Background: There is no consensus on when and how to discontinue cholinesterase inhibitors (ChEI). Predictors of non-persistency of antidementia drugs have been poorly investigated, mostly during short-term periods and using administrative data.
Objective: The aim of this study was to investigate the incidence and predictors of ChEI switch and discontinuation among subjects with ascertained Alzheimer's disease (AD).
Methods: A total of 557 community-dwelling, mild-to-moderate AD subjects initiating ChEIs in 29 European clinic centres were assessed twice-yearly for 2 years. Antidementia drug exposure was recorded through a physician-administered structured questionnaire to document any change in drug therapy (start and stop dates, reasons). Discontinuation was defined as >35 days without any antidementia drug. Switch was defined as a change for any antidementia drug strategy within 35 days after ChEI cessation. Two separate time-dependent multivariate Cox survival analyses were conducted to identify predictors of discontinuation and switch.
Results: The incidences of discontinuation and switch were 9.65 and 12.47/100 person-years, respectively. Behavioural disturbances, low body mass index, falls, decline in Mini-Mental State Examination (MMSE) score, and AD-related hospitalization predicted discontinuation. MMSE score, decline in activities of daily living score, aberrant motor behaviour, shorter AD duration and higher nurse resource use predicted a switch. An ineffective ChEI dose and clinic specialty predicted both outcomes. Sensitivity analyses using a 60-day cut-off provided stable results.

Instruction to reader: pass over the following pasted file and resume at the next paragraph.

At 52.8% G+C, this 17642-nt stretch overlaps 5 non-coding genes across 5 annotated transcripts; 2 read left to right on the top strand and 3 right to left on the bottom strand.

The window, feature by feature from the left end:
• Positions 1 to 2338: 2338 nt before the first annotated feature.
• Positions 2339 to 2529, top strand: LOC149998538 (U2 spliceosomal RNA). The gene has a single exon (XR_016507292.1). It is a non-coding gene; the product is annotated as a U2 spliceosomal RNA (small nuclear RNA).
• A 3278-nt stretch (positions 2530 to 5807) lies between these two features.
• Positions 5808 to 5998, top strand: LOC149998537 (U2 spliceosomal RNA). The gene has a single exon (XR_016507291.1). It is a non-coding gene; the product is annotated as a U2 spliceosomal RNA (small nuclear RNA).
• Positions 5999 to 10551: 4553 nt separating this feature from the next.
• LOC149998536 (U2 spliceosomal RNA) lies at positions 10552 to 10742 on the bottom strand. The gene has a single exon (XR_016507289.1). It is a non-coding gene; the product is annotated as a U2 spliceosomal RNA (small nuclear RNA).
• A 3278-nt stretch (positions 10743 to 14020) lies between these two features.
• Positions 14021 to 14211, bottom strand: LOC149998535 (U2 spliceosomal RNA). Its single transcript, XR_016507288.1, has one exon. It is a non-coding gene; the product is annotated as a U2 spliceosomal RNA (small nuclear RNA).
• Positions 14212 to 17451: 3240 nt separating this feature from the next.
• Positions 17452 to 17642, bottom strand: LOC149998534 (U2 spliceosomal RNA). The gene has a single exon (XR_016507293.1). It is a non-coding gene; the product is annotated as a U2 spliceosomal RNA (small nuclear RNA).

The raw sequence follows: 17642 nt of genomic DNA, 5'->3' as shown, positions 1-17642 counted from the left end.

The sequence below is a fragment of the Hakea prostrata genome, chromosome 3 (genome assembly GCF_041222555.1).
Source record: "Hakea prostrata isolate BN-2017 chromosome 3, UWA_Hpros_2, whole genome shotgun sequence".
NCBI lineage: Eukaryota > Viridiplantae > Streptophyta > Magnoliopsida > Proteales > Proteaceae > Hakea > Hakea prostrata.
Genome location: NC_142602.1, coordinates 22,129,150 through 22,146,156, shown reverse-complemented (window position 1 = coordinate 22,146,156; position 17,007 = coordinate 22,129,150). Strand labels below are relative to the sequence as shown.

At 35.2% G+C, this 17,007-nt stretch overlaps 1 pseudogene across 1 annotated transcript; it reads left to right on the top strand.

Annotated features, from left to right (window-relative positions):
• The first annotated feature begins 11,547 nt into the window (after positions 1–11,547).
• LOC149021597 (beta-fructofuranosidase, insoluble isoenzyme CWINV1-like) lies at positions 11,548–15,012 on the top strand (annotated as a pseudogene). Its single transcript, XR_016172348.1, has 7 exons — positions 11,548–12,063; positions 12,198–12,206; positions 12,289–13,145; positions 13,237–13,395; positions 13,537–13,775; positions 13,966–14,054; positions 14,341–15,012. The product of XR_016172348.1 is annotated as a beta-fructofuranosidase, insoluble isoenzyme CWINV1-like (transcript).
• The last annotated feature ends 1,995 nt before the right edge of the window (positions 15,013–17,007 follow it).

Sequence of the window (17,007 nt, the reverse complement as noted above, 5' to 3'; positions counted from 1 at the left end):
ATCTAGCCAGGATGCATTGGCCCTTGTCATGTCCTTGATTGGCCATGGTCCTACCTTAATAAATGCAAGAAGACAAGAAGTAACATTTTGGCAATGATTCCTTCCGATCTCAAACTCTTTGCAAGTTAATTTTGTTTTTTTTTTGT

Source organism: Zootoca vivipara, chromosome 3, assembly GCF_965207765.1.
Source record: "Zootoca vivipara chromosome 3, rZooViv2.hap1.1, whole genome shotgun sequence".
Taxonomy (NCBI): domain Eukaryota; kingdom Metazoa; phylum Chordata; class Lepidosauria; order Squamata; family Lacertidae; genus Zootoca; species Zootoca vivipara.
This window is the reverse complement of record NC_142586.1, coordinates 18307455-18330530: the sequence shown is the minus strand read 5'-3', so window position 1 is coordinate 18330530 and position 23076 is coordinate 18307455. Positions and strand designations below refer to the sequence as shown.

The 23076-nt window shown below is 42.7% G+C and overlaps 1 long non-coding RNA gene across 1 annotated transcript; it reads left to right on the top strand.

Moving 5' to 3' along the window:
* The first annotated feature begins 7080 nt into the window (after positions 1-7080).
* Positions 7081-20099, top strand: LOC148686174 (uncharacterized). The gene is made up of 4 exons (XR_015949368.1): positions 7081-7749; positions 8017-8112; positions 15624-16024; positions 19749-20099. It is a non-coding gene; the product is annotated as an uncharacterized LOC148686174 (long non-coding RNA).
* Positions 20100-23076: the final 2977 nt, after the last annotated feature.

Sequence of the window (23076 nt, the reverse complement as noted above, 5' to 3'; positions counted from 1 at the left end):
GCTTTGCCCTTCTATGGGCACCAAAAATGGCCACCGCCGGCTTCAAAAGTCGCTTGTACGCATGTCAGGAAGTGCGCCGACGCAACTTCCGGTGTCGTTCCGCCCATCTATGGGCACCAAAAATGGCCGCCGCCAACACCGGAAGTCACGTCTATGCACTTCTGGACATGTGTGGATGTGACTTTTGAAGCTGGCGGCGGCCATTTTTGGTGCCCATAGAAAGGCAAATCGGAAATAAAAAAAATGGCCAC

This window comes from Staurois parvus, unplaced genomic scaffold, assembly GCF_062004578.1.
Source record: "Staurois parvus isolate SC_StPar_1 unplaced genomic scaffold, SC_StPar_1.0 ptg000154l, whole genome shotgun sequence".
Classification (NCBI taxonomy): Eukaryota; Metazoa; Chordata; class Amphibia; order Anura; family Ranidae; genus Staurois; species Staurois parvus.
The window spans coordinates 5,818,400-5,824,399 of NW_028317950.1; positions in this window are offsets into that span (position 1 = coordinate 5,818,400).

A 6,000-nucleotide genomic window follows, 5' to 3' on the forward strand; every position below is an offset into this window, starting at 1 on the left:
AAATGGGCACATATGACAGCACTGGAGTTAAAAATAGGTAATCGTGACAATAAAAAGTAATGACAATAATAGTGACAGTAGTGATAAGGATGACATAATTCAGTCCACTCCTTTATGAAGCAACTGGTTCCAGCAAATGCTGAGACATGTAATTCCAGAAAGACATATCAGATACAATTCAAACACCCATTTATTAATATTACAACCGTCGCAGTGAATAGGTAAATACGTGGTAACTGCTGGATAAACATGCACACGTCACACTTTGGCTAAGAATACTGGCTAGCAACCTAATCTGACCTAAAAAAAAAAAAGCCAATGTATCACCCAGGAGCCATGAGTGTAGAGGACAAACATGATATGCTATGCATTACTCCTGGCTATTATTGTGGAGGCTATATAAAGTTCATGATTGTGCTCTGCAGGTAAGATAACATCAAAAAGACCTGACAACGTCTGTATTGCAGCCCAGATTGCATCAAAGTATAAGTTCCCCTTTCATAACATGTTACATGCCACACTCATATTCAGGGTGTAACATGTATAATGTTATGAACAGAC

Conclusion: Several predictors were identified: adverse drug events and their predisposing factors, perceived loss of efficacy or disease progression on cognitive or functional scales, behavioural disturbances, hospitalization and professional practices. The latter implies a need for harmonization in AD drug prescription practice.